Reflections for a Master’s Student at MEDIU

Advice by Abu Ibrahim, a master’s student at MEDIU. The original comment can be found here.

Having completed my first term at MEDIU on the master’s program I thought I would share some information for the benefit of prospective master’s students. The information provided on the university website unfortunately does not give a clear picture as to what the student should expect.

Firstly, the student has to choose either full-time or part-time mode of study. The full-time option involves enrollment on 4 or 5 units, whilst the part-time option means registering on 2 or 3 units. Each unit comprises a 5,000 word research paper, two short assignments (typically one or two pages in length) and the mid-term and final exams. In theory it is possible to complete the program within two years; however the constraining factor for most students will be the research paper which takes considerable time and effort to research and write. There are also four live lectures the student must attend to be eligible to enter the exams. The lectures essentially involve the instructor summarizing /reading verbatim one or more lessons and do not really have much impact on exam performance and attendance is more just an administrative requirement.

The master’s program differs from the bachelors program in a number of respects; there are no power-point style summaries of the course texts meaning that the onus is on the student to produce his own concise summary for revision purposes (with the exception of Manhjul Bahth). Each text consists of about 500 pages, so high level study skills are needed to sort the wheat from the chaff. Also another key difference is that both the mid-term and final exam includes written questions, alongside the usual multiple choice questions, which account for around 40% of the score. To score at the highest levels in the examinations a very detailed study of the text is needed (as some of the questions are looking for obscure detail), but for those wishing to gain the qualification with a good result, a solid, general understanding of each and every chapter (from my experience at least) should suffice.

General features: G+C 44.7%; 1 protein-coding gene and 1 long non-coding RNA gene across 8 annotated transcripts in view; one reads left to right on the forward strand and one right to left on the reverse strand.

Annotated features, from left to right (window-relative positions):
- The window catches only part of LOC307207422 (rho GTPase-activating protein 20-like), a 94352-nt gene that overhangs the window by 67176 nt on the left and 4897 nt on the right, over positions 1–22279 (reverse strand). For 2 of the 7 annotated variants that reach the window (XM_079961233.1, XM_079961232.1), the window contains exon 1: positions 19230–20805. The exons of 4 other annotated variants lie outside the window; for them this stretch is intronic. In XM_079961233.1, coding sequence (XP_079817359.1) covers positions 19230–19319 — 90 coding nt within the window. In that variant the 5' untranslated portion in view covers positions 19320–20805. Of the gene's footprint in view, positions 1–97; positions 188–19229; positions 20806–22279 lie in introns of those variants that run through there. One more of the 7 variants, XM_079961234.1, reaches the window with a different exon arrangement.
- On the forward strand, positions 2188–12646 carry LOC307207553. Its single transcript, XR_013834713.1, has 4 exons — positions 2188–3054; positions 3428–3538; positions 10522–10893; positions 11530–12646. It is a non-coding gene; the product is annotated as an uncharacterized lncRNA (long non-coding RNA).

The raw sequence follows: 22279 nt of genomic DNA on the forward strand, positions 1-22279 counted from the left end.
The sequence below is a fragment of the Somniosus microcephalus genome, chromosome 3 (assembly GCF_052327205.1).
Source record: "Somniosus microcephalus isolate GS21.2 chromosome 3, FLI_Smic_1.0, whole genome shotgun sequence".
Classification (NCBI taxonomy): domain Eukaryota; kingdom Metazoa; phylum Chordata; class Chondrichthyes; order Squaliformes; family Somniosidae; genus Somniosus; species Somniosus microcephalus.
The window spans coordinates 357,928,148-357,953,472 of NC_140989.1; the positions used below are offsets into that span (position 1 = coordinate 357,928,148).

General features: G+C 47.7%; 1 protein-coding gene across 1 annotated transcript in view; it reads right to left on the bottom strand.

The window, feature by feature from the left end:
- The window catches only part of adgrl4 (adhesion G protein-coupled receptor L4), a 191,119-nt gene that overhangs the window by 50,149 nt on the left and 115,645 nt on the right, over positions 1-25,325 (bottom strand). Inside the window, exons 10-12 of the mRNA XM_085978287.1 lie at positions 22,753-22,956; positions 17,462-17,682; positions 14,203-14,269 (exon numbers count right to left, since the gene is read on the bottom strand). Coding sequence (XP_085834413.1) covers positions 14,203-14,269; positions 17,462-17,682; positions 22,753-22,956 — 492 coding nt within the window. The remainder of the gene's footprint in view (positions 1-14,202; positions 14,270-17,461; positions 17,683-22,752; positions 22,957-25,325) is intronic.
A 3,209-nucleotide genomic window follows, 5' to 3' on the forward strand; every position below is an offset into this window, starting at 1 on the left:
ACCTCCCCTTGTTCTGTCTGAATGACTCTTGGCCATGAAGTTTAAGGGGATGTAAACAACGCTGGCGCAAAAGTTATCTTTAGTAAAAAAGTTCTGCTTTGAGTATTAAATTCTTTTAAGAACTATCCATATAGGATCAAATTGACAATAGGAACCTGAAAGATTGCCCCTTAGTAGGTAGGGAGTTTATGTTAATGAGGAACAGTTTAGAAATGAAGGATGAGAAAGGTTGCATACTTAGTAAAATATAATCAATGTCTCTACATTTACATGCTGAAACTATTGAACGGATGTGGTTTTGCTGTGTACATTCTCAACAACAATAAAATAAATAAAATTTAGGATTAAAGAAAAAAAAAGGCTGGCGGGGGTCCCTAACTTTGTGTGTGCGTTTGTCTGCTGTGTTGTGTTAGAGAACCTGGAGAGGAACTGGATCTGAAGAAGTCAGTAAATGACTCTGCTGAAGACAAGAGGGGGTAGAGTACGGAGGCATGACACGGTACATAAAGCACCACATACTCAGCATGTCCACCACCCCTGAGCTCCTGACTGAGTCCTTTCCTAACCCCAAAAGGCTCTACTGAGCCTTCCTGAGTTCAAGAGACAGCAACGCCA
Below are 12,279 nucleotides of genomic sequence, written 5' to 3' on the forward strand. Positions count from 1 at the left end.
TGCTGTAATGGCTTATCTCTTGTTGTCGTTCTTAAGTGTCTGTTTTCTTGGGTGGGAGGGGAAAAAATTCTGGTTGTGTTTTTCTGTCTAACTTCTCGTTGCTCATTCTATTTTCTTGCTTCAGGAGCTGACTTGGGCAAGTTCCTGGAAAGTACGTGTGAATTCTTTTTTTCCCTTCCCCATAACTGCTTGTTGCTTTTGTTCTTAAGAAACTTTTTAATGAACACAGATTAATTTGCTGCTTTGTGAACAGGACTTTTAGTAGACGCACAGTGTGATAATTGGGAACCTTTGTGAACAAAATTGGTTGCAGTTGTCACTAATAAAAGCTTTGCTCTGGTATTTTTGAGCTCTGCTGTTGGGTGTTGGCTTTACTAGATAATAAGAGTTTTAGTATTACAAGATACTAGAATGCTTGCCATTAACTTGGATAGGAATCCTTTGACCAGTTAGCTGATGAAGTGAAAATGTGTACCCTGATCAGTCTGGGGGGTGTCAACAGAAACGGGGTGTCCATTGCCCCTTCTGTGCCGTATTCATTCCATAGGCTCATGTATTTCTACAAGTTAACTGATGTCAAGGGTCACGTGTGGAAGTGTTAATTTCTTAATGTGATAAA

My advice to prospective master’s students is to start the research papers as early in the term as possible, once the selected title(s) have been posted, to avoid unnecessary stress later on down the line. It is also advisable to use the period before term begins to start reading and summarizing the course texts; the texts are freely available on the university’s website. I believe that with a strategic approach it is possible to complete the masters in a short period of time with a good result inshallah.

The MAPT (MEDIU Arabic Placement Test)

Bismillah.

I wrote a post about MEDIU a few years ago describing my experiences as a student there. One of the things that I didn’t experience was the MAPT (MEDIU Arabic Placement Test) since I had a diploma in Arabic that allowed me to bypass the test.

A few people who have taken the MAPT commented on the original post regarding the test. I’m singling out some of those comments in this post, hopefully it will help any potential students who might have to take the MAPT.

Aquib

assalaamu alaikum,

i have seen some questions asked about mapt. At some point i also wanted to know but did not get any information. Inshallah for general benefit i would like to state few things

This test will test you on grammar, listening comprehension, reading comprehension and vocabulary

If you are not prepared for the test, then these are the things that inshallah can help you attain sufficient knowledge needed to pass the test

1) Read “Aajroomiyah” in arabic and be comfortable with the text. In case you have read any matn advanced than this then inshallah you are good

2) try to listen and understand these aajroomiyah lectures as much as possible.

3) I benefitted a lot from this short booklet